I think it’s a matter of interpretation. LOL I doubt many took the expression too seriously and went about frowning and/or being mean for four months. But the sentiment is perhaps a good one.

    As a new teacher (and, actually, throughout my career) I needed to be liked by my students. I don’t suggest that this is your situation, or anyone else’s, but for me it was probably a function of my own insecurity as a teacher – and as a person. There are surely other reasons.

    What the statement ‘don’t smile…’ means to me is that it is important to establish the kind of relationship you are going to have with your student(s) from the beginning (hard to change this in the middle of the year). This is something that I personally struggled with throughout my career. That fine line between being a ‘friend’ and being a ‘mentor’ can be a difficult one to walk but it is one that we, as participants in the education of children, must navigate.

    The word ‘relationship’ in the context of student/teacher interaction is fraught with interpretation depending on perspective … ie. the view of the parent, the student, colleagues, administration and the public. So, again, at the risk of being misinterpreted (perhaps less risky in retirement ;-) I continue…

    In my view, good teaching is all about relationships (well, it’s about a lot of things but this is the topic at hand). That that relationship is nourishing to all is important.

    There will come a time however (and these are just examples of what might come up), when the teacher will have to correct a student for behaviour or attitude or hygiene or … There will come a time when the class is ‘off the wall’ (it’s Halloween!) and the teacher is charged with the task of pulling it together. The student/teacher relationship that has been established will determine to a great extent how the dynamic of these play out.

    For example, the way you would encourage a friend to drive sensibly will be different than the way a police officer might do the same thing. The way you tell your father to eat properly is different than the way his doctor would. The way you tell your daughter… and so on… Relationships have different dynamics.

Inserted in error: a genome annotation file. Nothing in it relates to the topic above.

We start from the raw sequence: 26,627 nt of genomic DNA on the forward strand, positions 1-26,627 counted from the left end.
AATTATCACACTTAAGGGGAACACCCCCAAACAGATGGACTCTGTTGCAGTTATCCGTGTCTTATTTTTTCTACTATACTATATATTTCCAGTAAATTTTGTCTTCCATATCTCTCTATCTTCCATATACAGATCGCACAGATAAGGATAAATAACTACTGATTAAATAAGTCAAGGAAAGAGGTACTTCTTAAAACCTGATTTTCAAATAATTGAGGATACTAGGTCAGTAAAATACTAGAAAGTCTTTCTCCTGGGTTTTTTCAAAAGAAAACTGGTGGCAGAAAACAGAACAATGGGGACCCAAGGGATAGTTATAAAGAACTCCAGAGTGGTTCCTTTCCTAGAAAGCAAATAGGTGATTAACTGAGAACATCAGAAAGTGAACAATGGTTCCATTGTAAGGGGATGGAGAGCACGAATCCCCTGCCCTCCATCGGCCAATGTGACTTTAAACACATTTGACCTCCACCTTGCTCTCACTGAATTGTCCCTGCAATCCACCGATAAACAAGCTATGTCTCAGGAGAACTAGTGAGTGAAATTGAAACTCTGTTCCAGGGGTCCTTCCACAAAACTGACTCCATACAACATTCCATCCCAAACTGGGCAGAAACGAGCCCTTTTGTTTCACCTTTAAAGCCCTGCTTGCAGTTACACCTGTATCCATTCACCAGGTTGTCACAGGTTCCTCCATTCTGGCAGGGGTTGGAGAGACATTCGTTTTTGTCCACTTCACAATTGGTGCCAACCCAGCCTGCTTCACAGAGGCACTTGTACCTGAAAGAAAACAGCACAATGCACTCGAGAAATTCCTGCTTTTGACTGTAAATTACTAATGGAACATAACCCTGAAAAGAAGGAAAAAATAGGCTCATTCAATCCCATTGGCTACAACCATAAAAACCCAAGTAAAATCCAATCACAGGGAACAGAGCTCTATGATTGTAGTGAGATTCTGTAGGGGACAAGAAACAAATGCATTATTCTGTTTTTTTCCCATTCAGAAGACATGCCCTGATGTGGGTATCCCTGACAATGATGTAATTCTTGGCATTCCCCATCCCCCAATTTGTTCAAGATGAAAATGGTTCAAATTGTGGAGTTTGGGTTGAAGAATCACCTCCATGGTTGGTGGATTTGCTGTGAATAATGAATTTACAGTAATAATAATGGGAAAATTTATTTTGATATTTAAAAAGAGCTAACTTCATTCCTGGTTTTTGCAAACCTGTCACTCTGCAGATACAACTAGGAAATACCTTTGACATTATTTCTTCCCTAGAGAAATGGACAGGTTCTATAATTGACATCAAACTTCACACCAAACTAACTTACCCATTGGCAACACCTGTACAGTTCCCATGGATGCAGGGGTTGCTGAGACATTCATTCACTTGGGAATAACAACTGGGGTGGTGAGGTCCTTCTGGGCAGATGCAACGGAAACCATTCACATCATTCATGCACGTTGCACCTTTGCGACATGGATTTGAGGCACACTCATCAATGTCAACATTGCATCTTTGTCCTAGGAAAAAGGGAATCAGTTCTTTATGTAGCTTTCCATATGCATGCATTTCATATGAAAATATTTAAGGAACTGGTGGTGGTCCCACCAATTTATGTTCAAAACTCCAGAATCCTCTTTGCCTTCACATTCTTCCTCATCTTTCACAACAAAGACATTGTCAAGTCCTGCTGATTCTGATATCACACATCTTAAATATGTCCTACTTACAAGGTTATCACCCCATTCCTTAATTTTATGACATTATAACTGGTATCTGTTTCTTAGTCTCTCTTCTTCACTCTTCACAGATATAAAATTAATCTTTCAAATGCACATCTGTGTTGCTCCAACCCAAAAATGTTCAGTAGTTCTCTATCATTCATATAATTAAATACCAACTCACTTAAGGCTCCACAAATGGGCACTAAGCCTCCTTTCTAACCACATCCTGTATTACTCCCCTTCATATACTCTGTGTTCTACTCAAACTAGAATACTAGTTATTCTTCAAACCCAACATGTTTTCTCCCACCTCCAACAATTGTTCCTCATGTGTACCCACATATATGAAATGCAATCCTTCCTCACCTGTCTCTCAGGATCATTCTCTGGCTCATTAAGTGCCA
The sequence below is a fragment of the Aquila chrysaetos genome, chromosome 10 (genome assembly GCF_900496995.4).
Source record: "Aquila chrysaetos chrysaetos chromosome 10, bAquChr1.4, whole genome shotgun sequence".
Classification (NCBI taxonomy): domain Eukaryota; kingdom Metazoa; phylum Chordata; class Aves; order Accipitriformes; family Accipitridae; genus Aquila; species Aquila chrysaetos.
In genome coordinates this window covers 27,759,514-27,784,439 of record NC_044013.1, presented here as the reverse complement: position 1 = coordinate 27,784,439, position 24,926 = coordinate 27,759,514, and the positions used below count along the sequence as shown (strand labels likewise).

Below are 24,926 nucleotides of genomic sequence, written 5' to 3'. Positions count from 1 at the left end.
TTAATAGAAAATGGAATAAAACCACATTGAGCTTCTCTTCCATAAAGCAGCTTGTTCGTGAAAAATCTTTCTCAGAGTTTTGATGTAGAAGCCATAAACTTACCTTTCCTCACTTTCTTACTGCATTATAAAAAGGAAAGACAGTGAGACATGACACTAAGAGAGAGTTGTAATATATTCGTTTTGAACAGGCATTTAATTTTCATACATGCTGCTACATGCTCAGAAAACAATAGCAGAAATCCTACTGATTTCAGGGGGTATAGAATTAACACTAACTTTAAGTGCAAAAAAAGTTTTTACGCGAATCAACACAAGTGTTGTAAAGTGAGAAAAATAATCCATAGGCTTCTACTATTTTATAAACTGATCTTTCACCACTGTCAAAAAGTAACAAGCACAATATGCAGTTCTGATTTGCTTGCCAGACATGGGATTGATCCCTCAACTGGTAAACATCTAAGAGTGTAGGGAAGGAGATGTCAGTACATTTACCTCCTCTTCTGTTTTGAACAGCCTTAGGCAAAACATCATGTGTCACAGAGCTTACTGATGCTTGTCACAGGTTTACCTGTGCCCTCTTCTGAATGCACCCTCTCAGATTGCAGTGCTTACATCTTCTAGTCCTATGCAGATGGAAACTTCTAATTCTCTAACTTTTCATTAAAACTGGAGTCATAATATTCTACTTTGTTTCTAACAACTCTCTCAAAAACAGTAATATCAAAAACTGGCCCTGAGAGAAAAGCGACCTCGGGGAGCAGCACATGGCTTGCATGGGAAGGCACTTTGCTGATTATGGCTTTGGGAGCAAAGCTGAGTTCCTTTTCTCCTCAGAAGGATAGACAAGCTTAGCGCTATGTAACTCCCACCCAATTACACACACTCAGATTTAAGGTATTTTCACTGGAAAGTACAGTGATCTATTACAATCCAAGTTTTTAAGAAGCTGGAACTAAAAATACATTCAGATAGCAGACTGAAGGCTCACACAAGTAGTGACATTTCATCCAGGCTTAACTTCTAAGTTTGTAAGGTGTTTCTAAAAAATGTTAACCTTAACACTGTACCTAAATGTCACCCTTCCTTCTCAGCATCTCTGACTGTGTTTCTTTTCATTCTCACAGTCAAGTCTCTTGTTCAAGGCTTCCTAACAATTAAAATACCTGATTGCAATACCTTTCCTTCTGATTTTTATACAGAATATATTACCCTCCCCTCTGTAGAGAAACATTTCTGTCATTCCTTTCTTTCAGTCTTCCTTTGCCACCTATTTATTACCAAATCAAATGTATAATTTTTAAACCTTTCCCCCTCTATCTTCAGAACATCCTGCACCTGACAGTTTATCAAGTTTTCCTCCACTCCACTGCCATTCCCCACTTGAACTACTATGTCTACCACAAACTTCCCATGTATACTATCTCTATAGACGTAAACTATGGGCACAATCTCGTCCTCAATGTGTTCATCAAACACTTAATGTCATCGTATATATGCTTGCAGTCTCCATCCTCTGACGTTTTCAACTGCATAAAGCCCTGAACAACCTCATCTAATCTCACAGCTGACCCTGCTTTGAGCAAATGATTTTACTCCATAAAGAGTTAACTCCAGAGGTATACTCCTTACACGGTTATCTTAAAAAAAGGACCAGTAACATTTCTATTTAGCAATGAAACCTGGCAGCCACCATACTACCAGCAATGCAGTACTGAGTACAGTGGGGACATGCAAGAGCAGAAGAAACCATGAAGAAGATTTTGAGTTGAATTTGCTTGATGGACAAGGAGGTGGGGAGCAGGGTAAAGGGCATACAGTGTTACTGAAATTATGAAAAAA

Teaching is an art … and I believe that ‘teaching style’ and the kind of relationship a teacher has with her students can and should be as varied as the individual – (within the context of the classroom and community). But in the end, (and I don’t doubt that you agree) there must be what is understood (by all stakeholders) to be (here’s another historical phrase) ‘a professional student/teacher relationship’.

    So yeah, go ahead, smile … laugh it up. Doesn’t matter, so long as from the start everyone knows the game plan. Whatever works within the context of ‘good teaching’. For many of us however, it is necessary to ‘act’ like ‘teachers-in-charge’ for a while until we get total buy-in from everyone. Then, when the time is right, allowing a little more of our own personalities to come to the fore … again (I feel like a politician) within the context of professionalism. ie. Nothing wrong with ‘faking it until you make it’.

    My view anyway.


    Next topic. What is professionalism? ;-)

    1. Post
      Matthew R. Morris

      Thank you for the well-written feedback. I agree with you completely. The whole “don’t smile until December” thing completely depends upon context. It depends upon the teacher, his/her personality, and the student dynamic. And thank you for the topic suggestion (What is professionalism?) I may tackle that sometime soon.